She strode across the Delaware stage, the proud and regal embodiment of what Maya Angelou once called “the hope and dream of the slave.”
She was Olivia Pope and Michelle Obama, a supermodel in Suffragette white.
The venue speakers blared Mary J. Blige’s “Work That,” and the Vice President-elect of the United States looked like she wanted to dance, but she didn’t, leaving that task to all the proud Alpha Kappa Alpha sorority members and Howard University alums who were soaking in the moment.
Instead, Kamala Harris, the first woman to be a heartbeat away from the presidency, just smiled and waved, and let the song’s lyrics tell the story.
There’s so many-a girls/I hear you been running/ From the beautiful queen/ That you could be becoming/ You can look at my palm/ And see the storm coming/ Read the book of my life/ And see I’ve overcome it
Make no mistake, Harris belonged on that stage Saturday night if for no other reason than that this is America.
But she belonged there in large part because of women who looked like her, dark-skinned and caramel-complected mothers, daughters, sisters, wives and aunts who have for decades been as dedicated to the Democratic Party as they have been to progress and justice in America.
“Women who fought and sacrificed so much for equality, liberty, and justice for all, including the Black women, who are too often overlooked, but so often prove that they are the backbone of our democracy,” Harris said.
Just because the length of your hair ain’t long/ And they often criticize you for your skin tone/ Wanna hold your head high/ Cause you’re a pretty woman/ Get your runway stride home/ And keep going
This isn’t to sell short the other parts of Harris' heritage, the South Asian and Jamaican blood that runs proudly through her veins.
The purpose here is to underline and put in bold the historical, patriotic sacrifices of Black women, from those who walked instead of riding the bus during the Montgomery Bus Boycott while the male church pastors got all the credit, to the 91% of Black women, according to an NBC exit poll, who turned out for Biden this election season.
Just like an endorsement from South Carolina Rep. James Clyburn saved Biden’s campaign during the primaries, the political groundwork laid by Stacey Abrams was directly responsible for putting Georgia in the Democratic column.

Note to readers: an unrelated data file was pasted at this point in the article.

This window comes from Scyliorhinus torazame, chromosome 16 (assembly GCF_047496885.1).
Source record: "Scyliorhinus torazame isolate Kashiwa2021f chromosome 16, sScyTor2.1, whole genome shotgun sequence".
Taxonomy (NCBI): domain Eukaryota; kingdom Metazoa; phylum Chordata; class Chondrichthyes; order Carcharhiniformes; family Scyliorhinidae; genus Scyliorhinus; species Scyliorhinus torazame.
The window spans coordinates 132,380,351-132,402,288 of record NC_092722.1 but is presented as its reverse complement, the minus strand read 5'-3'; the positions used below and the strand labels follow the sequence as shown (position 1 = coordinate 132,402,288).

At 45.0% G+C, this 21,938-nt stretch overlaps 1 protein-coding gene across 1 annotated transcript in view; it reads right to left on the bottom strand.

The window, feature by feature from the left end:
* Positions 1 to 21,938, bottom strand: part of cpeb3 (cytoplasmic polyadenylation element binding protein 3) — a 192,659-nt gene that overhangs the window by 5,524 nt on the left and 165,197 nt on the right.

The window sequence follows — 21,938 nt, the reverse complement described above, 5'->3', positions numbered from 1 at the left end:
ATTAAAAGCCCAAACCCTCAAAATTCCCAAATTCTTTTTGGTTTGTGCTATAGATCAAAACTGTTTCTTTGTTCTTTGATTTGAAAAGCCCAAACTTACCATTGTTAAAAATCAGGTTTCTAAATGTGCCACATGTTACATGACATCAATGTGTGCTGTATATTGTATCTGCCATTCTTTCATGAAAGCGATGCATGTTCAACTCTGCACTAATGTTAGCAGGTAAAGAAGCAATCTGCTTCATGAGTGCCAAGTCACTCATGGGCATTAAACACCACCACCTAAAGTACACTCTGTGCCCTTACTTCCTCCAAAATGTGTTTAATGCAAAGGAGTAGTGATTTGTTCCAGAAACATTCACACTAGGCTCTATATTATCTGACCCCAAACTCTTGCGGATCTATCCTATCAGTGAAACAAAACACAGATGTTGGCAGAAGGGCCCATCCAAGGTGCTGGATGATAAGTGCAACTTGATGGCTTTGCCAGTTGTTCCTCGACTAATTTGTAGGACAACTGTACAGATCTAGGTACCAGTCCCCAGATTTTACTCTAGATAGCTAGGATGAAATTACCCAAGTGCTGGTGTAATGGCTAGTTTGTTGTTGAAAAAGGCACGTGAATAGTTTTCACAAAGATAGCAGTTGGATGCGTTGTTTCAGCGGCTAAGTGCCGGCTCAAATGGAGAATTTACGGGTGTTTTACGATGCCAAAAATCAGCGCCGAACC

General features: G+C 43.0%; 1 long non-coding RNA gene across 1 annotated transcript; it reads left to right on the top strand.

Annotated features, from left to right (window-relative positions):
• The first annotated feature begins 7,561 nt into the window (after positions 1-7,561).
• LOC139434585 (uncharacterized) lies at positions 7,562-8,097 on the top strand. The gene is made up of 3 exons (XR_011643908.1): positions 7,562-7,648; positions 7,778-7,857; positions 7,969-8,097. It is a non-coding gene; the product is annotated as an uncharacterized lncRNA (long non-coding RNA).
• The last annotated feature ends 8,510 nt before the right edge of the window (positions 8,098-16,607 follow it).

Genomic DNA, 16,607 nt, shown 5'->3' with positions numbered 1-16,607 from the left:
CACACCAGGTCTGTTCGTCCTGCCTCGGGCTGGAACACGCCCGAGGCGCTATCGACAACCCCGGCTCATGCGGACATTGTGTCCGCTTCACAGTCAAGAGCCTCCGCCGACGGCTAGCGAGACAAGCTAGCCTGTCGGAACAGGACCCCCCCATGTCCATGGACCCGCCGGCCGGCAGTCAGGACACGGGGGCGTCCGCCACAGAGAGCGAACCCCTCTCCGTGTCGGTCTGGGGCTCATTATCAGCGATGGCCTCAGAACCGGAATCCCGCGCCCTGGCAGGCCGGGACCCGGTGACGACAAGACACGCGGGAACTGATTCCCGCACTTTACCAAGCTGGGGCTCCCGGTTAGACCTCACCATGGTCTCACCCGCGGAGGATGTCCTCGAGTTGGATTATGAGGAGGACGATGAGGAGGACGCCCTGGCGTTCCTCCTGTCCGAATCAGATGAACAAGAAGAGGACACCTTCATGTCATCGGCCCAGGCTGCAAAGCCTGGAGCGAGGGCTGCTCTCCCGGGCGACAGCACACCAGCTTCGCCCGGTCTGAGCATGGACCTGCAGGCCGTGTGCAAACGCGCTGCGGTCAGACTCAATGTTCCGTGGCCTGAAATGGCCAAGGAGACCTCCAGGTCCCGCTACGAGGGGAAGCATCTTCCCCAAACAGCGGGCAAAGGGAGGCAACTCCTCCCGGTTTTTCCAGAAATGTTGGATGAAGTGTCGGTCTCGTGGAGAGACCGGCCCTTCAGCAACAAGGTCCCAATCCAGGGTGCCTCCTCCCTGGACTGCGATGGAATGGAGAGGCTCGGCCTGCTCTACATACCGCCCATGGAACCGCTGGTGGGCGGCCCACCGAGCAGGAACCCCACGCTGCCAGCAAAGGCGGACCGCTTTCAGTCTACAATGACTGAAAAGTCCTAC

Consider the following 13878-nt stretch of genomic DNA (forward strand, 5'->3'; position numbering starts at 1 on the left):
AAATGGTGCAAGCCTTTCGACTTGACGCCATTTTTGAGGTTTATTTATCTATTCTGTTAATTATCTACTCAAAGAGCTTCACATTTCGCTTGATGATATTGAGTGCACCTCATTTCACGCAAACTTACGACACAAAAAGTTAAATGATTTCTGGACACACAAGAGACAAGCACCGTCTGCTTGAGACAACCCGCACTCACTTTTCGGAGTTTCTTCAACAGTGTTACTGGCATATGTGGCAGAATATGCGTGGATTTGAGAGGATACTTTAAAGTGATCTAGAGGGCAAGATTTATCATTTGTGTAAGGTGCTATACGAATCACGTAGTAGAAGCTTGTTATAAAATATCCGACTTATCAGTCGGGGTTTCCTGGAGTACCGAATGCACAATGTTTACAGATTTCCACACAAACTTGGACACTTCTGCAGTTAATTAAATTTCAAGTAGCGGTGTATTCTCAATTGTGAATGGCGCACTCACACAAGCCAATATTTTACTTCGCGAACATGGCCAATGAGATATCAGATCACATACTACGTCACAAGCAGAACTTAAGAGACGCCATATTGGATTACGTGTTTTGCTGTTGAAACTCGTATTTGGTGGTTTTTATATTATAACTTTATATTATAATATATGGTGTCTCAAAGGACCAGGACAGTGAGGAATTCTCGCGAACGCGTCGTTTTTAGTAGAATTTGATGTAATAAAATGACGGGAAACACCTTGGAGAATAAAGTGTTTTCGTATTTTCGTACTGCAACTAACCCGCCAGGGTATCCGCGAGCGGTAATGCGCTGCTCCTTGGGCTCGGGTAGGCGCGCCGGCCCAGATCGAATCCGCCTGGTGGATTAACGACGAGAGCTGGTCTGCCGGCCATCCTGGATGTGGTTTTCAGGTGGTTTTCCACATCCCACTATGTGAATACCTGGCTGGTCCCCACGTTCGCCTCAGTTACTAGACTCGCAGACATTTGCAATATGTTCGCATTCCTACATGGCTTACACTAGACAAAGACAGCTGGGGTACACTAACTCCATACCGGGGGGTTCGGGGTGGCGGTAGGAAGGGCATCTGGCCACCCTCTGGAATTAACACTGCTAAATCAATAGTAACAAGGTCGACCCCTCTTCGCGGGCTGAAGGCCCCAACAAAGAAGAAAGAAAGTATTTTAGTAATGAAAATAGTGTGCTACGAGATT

In 2018, Abrams fell just short of becoming the nation’s first Black woman governor. After that race, she founded a voting rights organization called Fair Fight that raised millions of dollars, registered hundreds of thousands of voters and helped refocus the party on Georgia.
Not only was Georgia on the verge of joining Biden’s win column, but the state’s two U.S. Senate seats are heading to a runoff after Democratic candidates mounted strong challenges to Republican incumbents. The outcome is likely to determine which party controls the Senate.
Feelin' great because the light’s on me/ Celebrating the things that everyone told me/ Would never happen but God has put his hands on me/ And ain’t a man alive could ever take it from me
Harris, who had also run for president, was Biden’s toughest critic on the campaign trail, calling out the former vice president for his stance on school busing, and his willingness to compromise with segregationists in Congress. But Harris was rewarded for her tough talk, and praised her new boss for his “audacity” to pick a woman to be his partner.
“Every little girl watching tonight sees that this is a country of possibilities,” Harris said. “And to the children of our country, regardless of your gender, our country has sent you a clear message: Dream with ambition, lead with conviction, and see yourself in a way that others might not see you, simply because they’ve never seen it before. And we will applaud you every step of the way.”
Black women, we applaud you. The nation is in your debt.
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